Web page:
Thumbnail: Memphis’ neighborhood poverty continues to be the leading problem facing the city. The Economic Innovation Group summed it up in graphic terms in its May, 2020 report, The Persistence of Neighborhood Poverty – Examining the power of inertia and the rarity of neighborhood turnaround across U.S. cities. Memphis is one of six cities spotlighted in the report.
Here’s the disturbing context:
* From 1980 to 2018, nearly 4,300 neighborhoods, home to 16 million Americans cross the high-poverty threshold (a 30% poverty rate of higher).
* Two thirds of neighborhoods high in poverty in 1980 were still high in poverty in 2018.
* Memphis puts the extent of persistent Black poverty across many American cities in alarming relief.
From the report: Memphis —
It would be easy to forget that the country was until very recently experiencing a record period of economic growth looking at poverty in Memphis. The city’s 2018 poverty rate of 27.8 percent was even three percentage points higher than the year prior, clear evidence that the boom times nationally failed to penetrate the most distressed areas of this particular city. Nationally, Memphis has the second-highest poverty rate among cities with a population over 500,000, Detroit having the highest. In 1980 around one in five people were living below the poverty line in the city; in 2018 around one in four people were. The share of the city’s population living in a high-poverty neighborhood also increased from 30 percent in 1980 to 43 percent in 2018.
Despite being a city where poverty is endemic, Memphis has economic assets that have driven growth in select parts of the city. FedEx recently announced that it will move its headquarters from the suburbs to downtown, just a couple blocks away from a neighborhood where two-thirds of the population lives below the poverty line. Intra-metropolitan inequality is extremely high in Memphis. In 2018, the suburban unemployment rate was 4 percent compared to 10 percent for the city itself.
Thirty-eight tracts in Memphis have experienced persistent poverty since 1980, and another 33 were newly high poverty in 2018. Only two tracts adjacent to downtown turned around from 1980 to 2018. In total, Memphis had 81 tracts experiencing high poverty in 2018, nearly double the number in 1980 and close to half of its total neighborhoods.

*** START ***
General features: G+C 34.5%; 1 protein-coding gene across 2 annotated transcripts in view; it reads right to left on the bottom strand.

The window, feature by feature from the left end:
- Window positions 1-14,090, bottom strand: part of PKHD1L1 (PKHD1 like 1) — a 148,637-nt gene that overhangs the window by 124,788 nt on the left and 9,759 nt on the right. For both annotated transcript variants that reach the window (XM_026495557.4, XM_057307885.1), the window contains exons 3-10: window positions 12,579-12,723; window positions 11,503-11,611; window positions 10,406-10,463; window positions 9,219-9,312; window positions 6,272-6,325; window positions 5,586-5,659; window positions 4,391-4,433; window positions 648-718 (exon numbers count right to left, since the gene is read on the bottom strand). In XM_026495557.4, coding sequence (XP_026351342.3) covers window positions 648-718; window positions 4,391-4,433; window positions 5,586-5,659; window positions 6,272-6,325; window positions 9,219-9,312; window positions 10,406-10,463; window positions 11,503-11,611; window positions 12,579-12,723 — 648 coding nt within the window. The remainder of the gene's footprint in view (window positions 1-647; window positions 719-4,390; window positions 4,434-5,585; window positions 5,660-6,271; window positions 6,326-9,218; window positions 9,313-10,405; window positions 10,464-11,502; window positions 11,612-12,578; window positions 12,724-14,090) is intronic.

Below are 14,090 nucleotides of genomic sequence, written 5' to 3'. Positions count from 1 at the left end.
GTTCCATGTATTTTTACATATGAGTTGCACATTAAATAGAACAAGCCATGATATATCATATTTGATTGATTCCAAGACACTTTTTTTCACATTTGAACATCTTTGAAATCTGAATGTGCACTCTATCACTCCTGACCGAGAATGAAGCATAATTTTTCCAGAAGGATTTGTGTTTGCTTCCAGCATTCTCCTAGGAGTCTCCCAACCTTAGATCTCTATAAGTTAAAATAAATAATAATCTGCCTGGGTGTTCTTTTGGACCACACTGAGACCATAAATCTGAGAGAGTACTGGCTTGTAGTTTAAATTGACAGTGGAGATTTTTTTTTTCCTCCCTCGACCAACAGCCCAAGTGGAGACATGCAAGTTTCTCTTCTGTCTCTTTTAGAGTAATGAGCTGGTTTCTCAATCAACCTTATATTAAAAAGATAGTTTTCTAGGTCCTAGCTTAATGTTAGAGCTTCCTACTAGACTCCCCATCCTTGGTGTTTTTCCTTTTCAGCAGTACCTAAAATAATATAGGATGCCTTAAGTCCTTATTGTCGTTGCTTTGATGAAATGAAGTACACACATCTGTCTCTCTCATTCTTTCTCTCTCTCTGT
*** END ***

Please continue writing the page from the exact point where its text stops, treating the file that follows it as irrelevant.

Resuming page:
Two neighborhoods adjacent to downtown Memphis, one to the south and one to the north, flipped from high poverty to low poverty between 1980 and 2018. Every other neighborhood close to the center of the city remained high poverty, as newly poor neighborhoods formed further from downtown. North Memphis, which has been hit hard by several factory closures over the past couple decades, has the broadest swath of new high-poverty tracts.
Black residents continue to be disproportionately impacted by poverty in Memphis. The Black share of the population living in the average high-poverty neighborhood dropped slightly from 85 percent in 1980 to 82 percent in 2018, largely due to an influx of Hispanics, whose share grew from 1 percent in 1980 to 7 percent in 2018. The share of non-Hispanic whites living in these neighborhoods actually declined from 13 percent to 7 percent, bucking national trends.
Nearly one-quarter of all homes stand vacant in the city’s high-poverty neighborhoods, where two-thirds of renters are rent-burdened (paying more than 30 percent of their income towards housing). Prime age unemployment in high-poverty neighborhoods is nearly double the rate of the rest of the city. Alarmingly, the population living in highpoverty neighborhoods has increased by 43 percent since 1980, while the rest of the city’s population fell by 23 percent.
|High-poverty tracts||All other tracts|
|Income||Median household income||$25,000||$54,000|
|% population change, 1980-2018||41%||-23%|
|Population below poverty line 1980||85,000||54,000|
|Population below poverty line 2018||112,000||57,000|
|% poverty population change, 1980-2018||32%||6%|
|% non-Hispanic White||9%||39%|
|% Foreign born||5%||6%|
|Education||% Adults without a high school diploma||23%||10%|
|% Adults with a bachelor’s degree or higher||12%||35%|
|Labor market||% prime age (25-54) out of work||37%||20%|
|Median value for owner-occupied units||$58,000||$149,000|
|Health||Average life expectancy, 2015||71||76|
|Shares represent averages of tracts in each cohort
Rent-burdened reflects share of renter occupied households that spend 30%+ of their household income on housing Data is for 2018 unless otherwise noted
Source: Economic Innovation Group analysis of CDC data, U.S. Census data and American Community Survey 5-Year estimates